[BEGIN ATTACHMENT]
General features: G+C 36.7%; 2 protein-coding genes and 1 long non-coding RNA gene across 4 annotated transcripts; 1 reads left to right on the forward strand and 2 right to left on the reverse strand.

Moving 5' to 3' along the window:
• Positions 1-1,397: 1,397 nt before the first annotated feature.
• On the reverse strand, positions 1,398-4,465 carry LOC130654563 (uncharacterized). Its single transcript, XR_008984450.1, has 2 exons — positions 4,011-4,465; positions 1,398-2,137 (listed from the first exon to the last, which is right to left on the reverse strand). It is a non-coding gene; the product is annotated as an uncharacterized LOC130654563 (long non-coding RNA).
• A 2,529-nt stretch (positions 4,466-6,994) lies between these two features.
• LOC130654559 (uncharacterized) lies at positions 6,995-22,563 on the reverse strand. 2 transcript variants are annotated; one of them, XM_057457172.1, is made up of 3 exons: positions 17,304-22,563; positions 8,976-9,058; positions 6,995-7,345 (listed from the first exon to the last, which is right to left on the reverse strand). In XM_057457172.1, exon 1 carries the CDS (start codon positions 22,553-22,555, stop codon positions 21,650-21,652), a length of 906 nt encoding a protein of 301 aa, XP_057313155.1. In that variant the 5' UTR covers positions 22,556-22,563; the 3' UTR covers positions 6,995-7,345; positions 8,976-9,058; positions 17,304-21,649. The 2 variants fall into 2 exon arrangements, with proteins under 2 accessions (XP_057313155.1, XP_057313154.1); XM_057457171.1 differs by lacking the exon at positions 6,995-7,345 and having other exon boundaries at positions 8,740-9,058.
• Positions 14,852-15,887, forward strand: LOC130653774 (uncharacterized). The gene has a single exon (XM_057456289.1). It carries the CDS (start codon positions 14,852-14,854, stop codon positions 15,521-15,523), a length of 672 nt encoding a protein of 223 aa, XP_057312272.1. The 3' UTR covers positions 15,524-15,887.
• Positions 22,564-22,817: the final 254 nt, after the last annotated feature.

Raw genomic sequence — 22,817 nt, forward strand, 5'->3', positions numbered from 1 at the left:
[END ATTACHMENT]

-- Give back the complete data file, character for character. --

General features: G+C 36.7%; 2 protein-coding genes and 1 long non-coding RNA gene across 4 annotated transcripts; 1 reads left to right on the forward strand and 2 right to left on the reverse strand.

Moving 5' to 3' along the window:
• Positions 1-1,397: 1,397 nt before the first annotated feature.
• On the reverse strand, positions 1,398-4,465 carry LOC130654563 (uncharacterized). Its single transcript, XR_008984450.1, has 2 exons — positions 4,011-4,465; positions 1,398-2,137 (listed from the first exon to the last, which is right to left on the reverse strand). It is a non-coding gene; the product is annotated as an uncharacterized LOC130654563 (long non-coding RNA).
• A 2,529-nt stretch (positions 4,466-6,994) lies between these two features.
• LOC130654559 (uncharacterized) lies at positions 6,995-22,563 on the reverse strand. 2 transcript variants are annotated; one of them, XM_057457172.1, is made up of 3 exons: positions 17,304-22,563; positions 8,976-9,058; positions 6,995-7,345 (listed from the first exon to the last, which is right to left on the reverse strand). In XM_057457172.1, exon 1 carries the CDS (start codon positions 22,553-22,555, stop codon positions 21,650-21,652), a length of 906 nt encoding a protein of 301 aa, XP_057313155.1. In that variant the 5' UTR covers positions 22,556-22,563; the 3' UTR covers positions 6,995-7,345; positions 8,976-9,058; positions 17,304-21,649. The 2 variants fall into 2 exon arrangements, with proteins under 2 accessions (XP_057313155.1, XP_057313154.1); XM_057457171.1 differs by lacking the exon at positions 6,995-7,345 and having other exon boundaries at positions 8,740-9,058.
• Positions 14,852-15,887, forward strand: LOC130653774 (uncharacterized). The gene has a single exon (XM_057456289.1). It carries the CDS (start codon positions 14,852-14,854, stop codon positions 15,521-15,523), a length of 672 nt encoding a protein of 223 aa, XP_057312272.1. The 3' UTR covers positions 15,524-15,887.
• Positions 22,564-22,817: the final 254 nt, after the last annotated feature.

Raw genomic sequence — 22,817 nt, forward strand, 5'->3', positions numbered from 1 at the left: